Perhaps the most misunderstood problem with wooden clarinets is cracking. We have seen and repaired thousands of cracks during our 40 plus years in the business. A simple conclusion will make it very clear that the reasons are not the age of the instrument or lack of proper treatment from the manufacturer. Cracks always appear at the same spot on the instruments. The majority of clarinets crack at the 4 top tone holes or the register tube. Oboes crack at the trill tone holes or other tone holes. They crack because of the physical forces and the exposure of extreme humidity, produced when the instruments are played. If the reason for the cracks were manufacturer defects, we would see cracks in all other places. They hardly ever occur at lower joints or bells.
It is impossible to guarantee that the wood will not crack. Despite its great density, grenadilla, like any other wood, absorbs and releases moisture. It is hygroscopic. Moisture will be absorbed from the players breath and from the resulting condensation in the tube, as well as from the atmosphere itself. The humidity inside the instrument will be close to 100% when played. When moisture is absorbed or released too rapidly or unevenly, internal stresses are set up within the wood. If these stresses are too great the instrument can crack.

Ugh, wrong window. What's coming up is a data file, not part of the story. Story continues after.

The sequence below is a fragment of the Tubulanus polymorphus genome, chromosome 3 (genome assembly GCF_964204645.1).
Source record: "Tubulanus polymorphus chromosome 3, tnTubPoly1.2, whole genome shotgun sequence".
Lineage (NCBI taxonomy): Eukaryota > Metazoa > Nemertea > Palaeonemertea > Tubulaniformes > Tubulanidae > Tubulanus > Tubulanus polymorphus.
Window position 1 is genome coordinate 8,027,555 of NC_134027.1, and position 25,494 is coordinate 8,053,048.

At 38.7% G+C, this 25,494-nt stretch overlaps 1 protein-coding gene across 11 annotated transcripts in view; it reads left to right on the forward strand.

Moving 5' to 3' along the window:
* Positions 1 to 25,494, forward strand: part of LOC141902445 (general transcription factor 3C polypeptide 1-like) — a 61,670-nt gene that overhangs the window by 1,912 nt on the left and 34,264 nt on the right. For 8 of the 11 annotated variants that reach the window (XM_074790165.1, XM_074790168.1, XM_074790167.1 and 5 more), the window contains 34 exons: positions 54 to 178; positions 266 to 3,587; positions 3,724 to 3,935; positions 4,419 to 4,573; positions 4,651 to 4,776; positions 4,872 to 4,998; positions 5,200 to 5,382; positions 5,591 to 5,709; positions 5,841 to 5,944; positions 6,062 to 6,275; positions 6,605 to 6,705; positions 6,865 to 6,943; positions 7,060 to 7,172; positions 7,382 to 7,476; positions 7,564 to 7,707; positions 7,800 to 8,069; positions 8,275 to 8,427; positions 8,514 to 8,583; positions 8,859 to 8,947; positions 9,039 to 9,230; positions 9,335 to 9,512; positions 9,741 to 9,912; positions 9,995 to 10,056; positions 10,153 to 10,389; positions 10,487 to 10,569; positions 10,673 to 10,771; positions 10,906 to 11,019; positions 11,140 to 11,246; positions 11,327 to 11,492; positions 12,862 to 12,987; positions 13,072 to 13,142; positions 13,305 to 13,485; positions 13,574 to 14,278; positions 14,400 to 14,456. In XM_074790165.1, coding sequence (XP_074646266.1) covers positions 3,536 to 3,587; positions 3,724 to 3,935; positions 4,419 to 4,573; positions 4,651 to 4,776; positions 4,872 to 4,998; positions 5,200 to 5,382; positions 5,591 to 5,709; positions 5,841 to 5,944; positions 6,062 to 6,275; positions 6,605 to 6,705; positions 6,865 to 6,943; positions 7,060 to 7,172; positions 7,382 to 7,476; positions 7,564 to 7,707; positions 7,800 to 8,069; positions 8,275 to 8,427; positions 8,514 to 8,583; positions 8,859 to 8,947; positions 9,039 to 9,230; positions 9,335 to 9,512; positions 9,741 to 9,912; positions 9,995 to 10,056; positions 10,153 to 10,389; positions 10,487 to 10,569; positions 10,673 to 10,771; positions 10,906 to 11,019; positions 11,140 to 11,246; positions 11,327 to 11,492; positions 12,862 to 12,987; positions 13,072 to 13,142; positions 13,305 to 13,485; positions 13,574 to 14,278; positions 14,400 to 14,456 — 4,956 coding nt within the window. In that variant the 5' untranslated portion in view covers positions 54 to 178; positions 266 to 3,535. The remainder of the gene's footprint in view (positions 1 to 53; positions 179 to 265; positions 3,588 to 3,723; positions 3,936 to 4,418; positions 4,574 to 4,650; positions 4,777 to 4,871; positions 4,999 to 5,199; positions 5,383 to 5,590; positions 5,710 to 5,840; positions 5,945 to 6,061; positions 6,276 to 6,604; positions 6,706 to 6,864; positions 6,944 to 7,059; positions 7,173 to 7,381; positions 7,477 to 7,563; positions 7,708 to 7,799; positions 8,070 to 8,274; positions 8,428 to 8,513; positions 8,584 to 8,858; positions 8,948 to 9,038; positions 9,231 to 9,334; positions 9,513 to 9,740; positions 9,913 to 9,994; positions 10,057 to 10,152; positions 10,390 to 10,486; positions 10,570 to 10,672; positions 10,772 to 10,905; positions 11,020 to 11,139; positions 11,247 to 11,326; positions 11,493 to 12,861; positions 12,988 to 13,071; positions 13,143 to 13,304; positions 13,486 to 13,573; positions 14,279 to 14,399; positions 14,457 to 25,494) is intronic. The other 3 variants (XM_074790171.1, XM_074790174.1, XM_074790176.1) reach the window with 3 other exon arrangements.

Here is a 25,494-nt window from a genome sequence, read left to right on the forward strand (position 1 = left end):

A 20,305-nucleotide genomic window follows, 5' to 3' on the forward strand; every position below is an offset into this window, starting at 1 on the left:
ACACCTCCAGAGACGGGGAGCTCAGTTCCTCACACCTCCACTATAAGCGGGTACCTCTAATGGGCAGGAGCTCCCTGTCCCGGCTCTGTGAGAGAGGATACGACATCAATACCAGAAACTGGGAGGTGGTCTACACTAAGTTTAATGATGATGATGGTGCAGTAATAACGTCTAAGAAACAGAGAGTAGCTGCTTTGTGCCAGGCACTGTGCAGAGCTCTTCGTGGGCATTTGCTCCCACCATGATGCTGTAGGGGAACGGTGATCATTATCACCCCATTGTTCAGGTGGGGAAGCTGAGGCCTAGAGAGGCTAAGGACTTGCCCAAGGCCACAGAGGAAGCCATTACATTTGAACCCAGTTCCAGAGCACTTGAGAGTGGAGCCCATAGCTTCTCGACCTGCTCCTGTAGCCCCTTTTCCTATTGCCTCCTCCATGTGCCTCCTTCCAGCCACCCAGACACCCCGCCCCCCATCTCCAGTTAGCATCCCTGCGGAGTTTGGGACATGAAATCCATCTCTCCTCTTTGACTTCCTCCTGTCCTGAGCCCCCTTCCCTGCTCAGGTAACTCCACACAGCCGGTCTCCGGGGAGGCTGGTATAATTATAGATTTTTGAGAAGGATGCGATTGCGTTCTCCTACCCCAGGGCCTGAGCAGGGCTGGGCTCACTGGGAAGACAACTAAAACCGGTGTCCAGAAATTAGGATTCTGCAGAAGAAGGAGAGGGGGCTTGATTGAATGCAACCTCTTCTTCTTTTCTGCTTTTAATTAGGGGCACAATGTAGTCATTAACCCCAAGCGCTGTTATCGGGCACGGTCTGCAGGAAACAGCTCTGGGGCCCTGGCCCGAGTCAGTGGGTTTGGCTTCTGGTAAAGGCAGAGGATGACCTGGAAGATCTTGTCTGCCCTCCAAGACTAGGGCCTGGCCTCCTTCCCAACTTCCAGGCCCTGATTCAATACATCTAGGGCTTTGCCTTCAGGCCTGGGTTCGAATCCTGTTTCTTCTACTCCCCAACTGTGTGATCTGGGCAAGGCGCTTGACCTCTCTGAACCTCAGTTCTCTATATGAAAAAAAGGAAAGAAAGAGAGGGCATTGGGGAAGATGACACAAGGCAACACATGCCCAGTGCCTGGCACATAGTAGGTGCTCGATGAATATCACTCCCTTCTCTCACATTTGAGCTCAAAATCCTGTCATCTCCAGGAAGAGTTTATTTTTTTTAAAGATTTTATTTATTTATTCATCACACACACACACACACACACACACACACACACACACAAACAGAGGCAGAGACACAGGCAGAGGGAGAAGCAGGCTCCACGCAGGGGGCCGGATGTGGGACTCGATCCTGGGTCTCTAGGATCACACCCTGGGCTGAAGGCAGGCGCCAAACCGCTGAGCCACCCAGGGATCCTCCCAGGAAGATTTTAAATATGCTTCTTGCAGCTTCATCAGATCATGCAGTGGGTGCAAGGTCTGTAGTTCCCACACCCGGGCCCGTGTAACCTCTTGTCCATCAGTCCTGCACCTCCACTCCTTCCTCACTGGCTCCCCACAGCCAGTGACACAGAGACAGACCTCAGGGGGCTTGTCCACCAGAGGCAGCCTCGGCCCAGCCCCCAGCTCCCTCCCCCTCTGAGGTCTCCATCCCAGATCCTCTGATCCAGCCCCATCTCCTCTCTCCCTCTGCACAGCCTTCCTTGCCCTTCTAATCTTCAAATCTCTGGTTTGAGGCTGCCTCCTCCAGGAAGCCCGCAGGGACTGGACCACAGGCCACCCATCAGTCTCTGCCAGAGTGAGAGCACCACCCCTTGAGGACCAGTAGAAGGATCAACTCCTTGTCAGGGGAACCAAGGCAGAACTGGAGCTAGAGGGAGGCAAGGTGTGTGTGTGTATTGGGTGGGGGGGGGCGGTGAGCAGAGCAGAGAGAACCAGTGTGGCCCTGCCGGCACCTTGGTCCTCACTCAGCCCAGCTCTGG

If that happens the crack can be nicely repaired without reducing the quality of the instrument. Don't wax or oil the wood when that happens. The tone hole needs to be replaced. If this is done correctly everything will be fine.
Don't get the instrument pinned under any circumstances!!! read more .
Unfortunately, this obsolete and destructive technique can still be found.